Ohio Supreme Court Modifies Rules to Allow Attorneys to Advise Medical Marijuana Businesses

Just yesterday, the Supreme Court of Ohio modified the Rules of Professional Conduct that govern attorneys’ ethical responsibilities to allow attorneys to counsel and assist the public, including potential businesses, regarding Ohio’s medical marijuana law. The amendment to the rules was needed after the Board of Professional Conduct released an advisory opinion in August indicating that, since marijuana is still illegal federally, advising clients under Ohio’s new law could present ethical problems.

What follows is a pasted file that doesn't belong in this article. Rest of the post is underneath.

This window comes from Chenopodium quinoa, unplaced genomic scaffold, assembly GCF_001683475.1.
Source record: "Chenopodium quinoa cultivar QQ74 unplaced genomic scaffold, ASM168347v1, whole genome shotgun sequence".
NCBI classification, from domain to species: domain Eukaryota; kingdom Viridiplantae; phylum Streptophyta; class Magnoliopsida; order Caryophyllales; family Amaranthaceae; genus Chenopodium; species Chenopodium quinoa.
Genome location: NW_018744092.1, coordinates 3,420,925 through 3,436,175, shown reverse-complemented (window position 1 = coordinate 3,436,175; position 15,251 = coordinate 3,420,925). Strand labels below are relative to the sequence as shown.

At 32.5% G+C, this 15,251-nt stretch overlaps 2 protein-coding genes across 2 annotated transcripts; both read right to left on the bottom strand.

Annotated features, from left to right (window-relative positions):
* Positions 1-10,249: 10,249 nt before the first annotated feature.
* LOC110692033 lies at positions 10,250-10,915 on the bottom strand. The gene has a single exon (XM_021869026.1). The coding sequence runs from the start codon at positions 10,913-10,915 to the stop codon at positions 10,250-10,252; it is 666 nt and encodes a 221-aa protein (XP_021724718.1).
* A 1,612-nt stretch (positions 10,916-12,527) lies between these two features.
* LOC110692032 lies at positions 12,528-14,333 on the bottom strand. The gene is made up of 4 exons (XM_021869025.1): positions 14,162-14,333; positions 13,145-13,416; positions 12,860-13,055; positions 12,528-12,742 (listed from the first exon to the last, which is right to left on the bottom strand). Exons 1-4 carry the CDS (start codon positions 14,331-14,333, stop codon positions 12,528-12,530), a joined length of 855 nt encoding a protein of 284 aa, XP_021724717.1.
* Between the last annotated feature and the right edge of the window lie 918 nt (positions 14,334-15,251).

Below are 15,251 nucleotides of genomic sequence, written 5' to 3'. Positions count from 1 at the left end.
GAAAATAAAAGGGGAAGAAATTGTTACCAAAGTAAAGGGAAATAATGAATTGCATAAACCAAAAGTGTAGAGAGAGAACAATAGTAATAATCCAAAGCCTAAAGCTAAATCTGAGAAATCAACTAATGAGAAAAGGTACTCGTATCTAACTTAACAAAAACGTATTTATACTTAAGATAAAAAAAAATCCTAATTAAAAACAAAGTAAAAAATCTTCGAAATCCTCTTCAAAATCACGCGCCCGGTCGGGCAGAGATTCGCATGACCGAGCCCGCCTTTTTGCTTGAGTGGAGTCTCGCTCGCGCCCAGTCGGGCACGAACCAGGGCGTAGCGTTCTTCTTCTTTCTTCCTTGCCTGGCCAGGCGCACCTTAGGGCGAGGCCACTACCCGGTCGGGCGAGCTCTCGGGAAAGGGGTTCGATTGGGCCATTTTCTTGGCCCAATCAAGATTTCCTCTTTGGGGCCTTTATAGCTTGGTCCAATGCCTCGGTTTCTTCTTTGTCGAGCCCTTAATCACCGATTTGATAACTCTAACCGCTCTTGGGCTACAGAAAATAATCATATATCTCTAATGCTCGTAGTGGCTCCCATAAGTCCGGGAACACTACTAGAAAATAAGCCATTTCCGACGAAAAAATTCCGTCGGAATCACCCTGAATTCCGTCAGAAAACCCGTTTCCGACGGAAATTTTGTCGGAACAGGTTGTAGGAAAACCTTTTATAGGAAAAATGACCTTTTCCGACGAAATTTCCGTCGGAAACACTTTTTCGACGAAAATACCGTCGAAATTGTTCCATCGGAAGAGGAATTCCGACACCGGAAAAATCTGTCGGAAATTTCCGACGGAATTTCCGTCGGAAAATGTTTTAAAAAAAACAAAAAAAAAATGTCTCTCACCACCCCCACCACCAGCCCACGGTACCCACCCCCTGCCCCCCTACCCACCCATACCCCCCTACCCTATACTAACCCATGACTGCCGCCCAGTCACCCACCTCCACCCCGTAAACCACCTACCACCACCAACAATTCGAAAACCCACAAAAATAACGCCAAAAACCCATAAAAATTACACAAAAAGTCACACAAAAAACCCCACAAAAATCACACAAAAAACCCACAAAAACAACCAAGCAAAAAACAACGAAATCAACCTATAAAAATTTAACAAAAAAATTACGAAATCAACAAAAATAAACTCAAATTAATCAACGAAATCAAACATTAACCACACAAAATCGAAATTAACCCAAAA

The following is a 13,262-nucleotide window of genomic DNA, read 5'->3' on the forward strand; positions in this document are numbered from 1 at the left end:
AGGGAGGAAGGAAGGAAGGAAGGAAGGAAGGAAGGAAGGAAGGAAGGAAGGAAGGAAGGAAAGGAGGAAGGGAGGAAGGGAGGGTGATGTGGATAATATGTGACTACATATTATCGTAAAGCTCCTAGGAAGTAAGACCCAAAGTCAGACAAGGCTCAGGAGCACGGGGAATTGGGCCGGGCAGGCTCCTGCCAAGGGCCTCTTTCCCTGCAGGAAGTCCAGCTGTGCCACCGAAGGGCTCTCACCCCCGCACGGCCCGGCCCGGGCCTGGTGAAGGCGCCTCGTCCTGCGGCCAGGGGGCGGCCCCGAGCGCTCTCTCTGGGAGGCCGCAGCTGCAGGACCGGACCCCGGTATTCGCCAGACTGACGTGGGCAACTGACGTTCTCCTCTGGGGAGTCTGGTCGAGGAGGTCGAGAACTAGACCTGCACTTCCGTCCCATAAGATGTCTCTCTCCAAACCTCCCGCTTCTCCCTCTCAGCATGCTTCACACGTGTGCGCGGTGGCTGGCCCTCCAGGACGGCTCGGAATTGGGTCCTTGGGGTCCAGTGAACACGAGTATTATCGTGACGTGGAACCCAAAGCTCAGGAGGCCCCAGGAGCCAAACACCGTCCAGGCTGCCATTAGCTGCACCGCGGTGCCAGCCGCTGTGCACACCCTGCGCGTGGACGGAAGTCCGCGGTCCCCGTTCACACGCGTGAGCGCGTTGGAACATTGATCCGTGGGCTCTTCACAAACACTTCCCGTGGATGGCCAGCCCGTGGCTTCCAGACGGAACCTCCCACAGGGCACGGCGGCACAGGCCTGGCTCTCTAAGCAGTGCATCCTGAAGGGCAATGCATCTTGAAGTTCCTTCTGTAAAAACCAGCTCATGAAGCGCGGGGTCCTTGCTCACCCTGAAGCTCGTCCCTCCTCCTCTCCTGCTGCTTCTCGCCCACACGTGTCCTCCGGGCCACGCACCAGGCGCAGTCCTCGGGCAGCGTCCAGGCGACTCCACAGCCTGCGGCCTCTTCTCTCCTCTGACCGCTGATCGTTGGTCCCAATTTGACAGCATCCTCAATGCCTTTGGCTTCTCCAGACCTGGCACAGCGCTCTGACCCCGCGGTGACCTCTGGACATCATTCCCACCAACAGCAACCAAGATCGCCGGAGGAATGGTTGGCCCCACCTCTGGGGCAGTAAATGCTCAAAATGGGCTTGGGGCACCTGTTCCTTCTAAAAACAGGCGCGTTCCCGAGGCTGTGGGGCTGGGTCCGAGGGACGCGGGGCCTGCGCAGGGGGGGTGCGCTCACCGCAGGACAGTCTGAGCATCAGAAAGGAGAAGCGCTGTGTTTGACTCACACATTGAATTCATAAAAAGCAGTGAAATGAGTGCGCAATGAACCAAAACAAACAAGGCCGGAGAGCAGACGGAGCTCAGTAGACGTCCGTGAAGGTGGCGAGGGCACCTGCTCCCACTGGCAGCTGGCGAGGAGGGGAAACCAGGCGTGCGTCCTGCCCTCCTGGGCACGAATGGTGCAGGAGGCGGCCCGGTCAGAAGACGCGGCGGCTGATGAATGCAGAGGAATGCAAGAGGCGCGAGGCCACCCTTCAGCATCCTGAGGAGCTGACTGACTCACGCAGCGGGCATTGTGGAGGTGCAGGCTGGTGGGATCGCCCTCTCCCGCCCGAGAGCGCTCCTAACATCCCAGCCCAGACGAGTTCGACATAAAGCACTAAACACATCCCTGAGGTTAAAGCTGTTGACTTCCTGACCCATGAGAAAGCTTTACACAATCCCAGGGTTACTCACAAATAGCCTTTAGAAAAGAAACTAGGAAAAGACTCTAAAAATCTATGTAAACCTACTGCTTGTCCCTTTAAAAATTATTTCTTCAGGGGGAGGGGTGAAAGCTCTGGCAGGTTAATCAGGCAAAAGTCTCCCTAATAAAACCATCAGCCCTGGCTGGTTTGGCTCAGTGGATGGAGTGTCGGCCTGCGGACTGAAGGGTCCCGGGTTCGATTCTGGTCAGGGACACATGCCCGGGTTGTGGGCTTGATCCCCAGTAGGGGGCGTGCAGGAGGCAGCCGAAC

The amendment states that attorneys can counsel and assist clients regarding any conduct expressly permitted under House Bill 523, the bill that legalized medical marijuana. Further, attorneys can provide counsel and assistance regarding any state statutes, rules, orders, or other provisions implementing that act. However, the attorney must also advise the client regarding the federal laws related to marijuana.

Chief Justice Maureen O’Connor indicated that the Court placed this rule change on an accelerated calendar to clear up the uncertainty surrounding attorneys’ ability to provide advice and counsel to clients on the new law. The amendment took effect on September 20, 2016.